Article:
Increasing accutance in negativesgreenspun.com : LUSENET : Large format photography : One Thread
Following suggestions I found in Anchell's book on the subject I attempted to increase accutance in my 4x5 Plus X negatives by decreasing the concentration of HC110 (dilution B) to 1/3 ounce developer vs 31 ounces of water and by extending development time to 18 minutes @ 68 degrees F (this was an approach recommended by Adams, according to Anchell). What I wound up with were negatives that were highly underdeveloped, even for 18 minutes in the juice. So I'm wondering how long I would have to cook these negs in order to get them where they ought to be.
Any experience out there with increasing accutance in this manner?
-- Robb Reed (email@example.com), June 20, 2000
Could be that you've diluted the developer to the point where there simply isn't enough of the active ingredients to develop the amount of film you're putting through it. i.e. The developer is getting exhausted before it's done the job. How many sheets did you try to dev with 1/3 ounce of developer? If you feel like risking some more film, try cutting the number of sheets down in the same quantity and dilution of juice. I'd guesstimate that 1/3 ounce will only do for 1 or maybe 2 sheets of 5 x 4.
-- Pete Andrews (firstname.lastname@example.org), June 20, 2000.
Robb-Pete's right with regard to the developer being exhausted before it can do its job. I looked up Adams "The Negative" (1981 ed.) pages 226-228 and he clearly states that with highly dilute developer you must use the same amount of developer(concentrate) per given surface area of film as you would for normal dilution and development, you must therefore use larger vessels to develop the film to accommodate the increase in volume. Regards, Trevor.
-- Trevor Crone (email@example.com), June 20, 2000.
Robb, I have found that by using PMK (Pyro) accutance is greatly increased, Also I have just started using DiXactol ( a 2 bath dev) which is producing spectacular results, fine grain, high accutance, and is more environmentally friendly than PMK.It also works well with ALL films!! Just a thought!! Regards Paul
-- paul owen (firstname.lastname@example.org), June 20, 2000.
Why is acutance so important? When acutance increase, grain and gradation suffer (says the Film Developing Cookbook). High acutance is created by having high contrast at a micro level. This high contrast leads to blown out highlights and choppy gradation. High acutance is not always good.
-- William Marderness (email@example.com), June 20, 2000.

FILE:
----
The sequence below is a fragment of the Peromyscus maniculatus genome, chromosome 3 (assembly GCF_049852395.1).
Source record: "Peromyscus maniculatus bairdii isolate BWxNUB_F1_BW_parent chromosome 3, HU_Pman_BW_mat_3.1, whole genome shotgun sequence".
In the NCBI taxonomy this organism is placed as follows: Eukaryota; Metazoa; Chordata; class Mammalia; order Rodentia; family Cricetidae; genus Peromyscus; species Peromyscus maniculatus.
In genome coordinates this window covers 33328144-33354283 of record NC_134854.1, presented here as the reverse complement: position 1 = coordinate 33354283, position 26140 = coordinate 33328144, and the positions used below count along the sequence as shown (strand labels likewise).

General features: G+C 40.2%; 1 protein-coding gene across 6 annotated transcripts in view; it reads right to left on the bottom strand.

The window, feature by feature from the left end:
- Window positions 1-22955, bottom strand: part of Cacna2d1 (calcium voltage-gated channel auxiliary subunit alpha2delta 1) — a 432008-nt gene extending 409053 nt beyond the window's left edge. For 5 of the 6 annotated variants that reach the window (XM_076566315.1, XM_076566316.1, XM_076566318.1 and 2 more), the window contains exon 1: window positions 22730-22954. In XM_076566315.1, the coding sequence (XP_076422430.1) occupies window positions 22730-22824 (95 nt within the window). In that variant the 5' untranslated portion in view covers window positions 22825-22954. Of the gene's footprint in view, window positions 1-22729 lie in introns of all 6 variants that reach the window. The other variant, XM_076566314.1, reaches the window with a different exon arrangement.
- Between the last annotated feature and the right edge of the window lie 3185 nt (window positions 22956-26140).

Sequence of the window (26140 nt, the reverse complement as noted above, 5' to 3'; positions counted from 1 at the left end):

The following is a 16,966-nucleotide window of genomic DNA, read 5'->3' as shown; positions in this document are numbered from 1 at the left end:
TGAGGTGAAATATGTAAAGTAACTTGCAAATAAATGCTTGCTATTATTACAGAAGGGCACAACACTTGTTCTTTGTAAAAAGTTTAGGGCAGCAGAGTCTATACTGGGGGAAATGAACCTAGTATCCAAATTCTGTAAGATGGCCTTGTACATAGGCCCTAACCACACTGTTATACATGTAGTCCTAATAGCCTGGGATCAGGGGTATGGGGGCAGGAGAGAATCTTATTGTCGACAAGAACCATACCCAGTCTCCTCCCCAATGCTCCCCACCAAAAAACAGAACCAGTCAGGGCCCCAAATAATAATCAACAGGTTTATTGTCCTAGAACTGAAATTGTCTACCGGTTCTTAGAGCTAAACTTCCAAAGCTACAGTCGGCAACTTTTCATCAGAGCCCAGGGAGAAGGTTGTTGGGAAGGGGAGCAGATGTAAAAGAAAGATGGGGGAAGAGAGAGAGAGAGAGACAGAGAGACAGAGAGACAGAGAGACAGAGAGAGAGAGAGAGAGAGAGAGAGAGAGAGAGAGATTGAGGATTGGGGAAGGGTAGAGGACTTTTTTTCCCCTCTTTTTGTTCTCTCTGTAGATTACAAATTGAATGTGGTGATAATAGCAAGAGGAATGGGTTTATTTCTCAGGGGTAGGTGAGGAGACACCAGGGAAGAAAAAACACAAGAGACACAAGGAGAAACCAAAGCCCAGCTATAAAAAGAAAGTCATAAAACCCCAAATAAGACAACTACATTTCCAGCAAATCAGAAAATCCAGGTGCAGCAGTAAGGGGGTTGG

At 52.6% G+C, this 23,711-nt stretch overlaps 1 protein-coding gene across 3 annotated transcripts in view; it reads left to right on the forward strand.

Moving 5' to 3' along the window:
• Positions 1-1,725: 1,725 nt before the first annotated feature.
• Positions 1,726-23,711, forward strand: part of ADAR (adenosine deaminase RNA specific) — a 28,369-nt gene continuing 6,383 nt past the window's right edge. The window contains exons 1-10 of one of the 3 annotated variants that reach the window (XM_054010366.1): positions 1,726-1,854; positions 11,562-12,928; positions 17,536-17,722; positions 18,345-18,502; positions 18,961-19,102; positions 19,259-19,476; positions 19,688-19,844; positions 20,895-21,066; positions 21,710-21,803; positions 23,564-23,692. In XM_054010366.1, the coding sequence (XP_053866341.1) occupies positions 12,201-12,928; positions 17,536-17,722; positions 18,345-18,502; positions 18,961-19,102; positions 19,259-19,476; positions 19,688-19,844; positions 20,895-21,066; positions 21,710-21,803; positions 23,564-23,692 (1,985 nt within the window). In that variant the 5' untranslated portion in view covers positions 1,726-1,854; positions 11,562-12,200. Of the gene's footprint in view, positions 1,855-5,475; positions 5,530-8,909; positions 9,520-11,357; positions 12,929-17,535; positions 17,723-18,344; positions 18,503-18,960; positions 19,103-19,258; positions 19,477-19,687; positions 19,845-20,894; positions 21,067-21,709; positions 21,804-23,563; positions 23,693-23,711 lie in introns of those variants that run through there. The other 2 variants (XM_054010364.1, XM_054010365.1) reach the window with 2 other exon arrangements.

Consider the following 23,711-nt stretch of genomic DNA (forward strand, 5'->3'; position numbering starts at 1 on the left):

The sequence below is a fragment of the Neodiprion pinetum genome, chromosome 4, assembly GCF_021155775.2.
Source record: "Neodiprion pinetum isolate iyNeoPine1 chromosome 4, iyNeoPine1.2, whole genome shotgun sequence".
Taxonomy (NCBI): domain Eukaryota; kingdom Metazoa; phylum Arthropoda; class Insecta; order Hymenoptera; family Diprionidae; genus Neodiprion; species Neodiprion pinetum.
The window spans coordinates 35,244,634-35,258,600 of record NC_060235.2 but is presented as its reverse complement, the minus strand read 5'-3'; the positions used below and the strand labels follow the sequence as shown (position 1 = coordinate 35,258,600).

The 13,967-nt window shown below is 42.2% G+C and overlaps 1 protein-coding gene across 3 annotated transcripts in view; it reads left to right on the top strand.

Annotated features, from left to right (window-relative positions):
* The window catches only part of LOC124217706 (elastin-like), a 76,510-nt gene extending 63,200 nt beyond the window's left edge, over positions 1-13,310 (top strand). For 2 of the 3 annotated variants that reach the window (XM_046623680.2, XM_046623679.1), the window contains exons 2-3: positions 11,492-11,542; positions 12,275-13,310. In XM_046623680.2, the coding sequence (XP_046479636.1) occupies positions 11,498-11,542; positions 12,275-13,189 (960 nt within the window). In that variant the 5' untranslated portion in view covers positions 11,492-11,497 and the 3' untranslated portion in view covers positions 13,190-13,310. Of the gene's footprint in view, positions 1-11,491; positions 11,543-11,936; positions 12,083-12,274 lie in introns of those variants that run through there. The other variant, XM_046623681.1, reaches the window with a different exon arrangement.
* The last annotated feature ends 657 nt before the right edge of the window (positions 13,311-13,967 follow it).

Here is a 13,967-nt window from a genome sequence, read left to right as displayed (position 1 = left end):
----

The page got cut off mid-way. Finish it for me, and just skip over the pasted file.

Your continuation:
Adam's was suggesting HC110 Stock Solution (not concentrate) at 1:31. I've used this for the time range you are talking about, and development was fine (not underdeveloped).
HC110 Dilution B is 1:31 from concentrate or 1:7 from stock.
I am sure your problem was not enough developer for the area of film. Kodak suggests 20 sheets of 8x10 for 1 gal of Dilution B. With B being 1:7 of stock, that's 16 oz of stock for 20 sheets, or 1.25 oz. of stock per 8x10 sheet or 4-4x5 sheets.
By the way, anytime you dilute HC-110 other than 1:31 concentrate or 1:7 stock, it's incorrect to call it Dilution B.
For William, regarding acutance: read in the Developing Cookbook why the movie industry never went to fine grain (silver solvent) developers. Further, acutance isn't primarily micro-contrast, but edge effects (as I see it, anyway). Acutance is key to the perception of a sharp image. A proper balance between acutance, grain, and tonality is all in the eyes of the photographer. Anyway, with 4x5 grain and tonality are rarely an issue, and acutance is something well worth striving for.
-- Charlie Strack (firstname.lastname@example.org), June 21, 2000.
High acutance (high contrast at the edges) is high micro contrast. I am not suggesting a super fine grain developer. I am saying that high acutance is not so important, and sometimes may be undesirable. Here is what is bad about high acutance (all from the Film Developing Cookbook): 1) High acutance leads to a rough, soot-and-chalk gradation. 2) High acutance makes sharp areas appear sharper, but it also makes blurry areas appear blurrier. If you use an older lens with mediocre sharpness, if your camera shakes, or if your subject moves in the wind, high acutance will emphasize the blurriness. 3) High acutance increases grain (not important for large format, but neither is maximum sharpness).
Try this formula for really high acutance:
Metol 1g Sodium sulfite 5g Sodium carbonate, mono 5g To make 1 liter
-- William Marderness (email@example.com), June 21, 2000.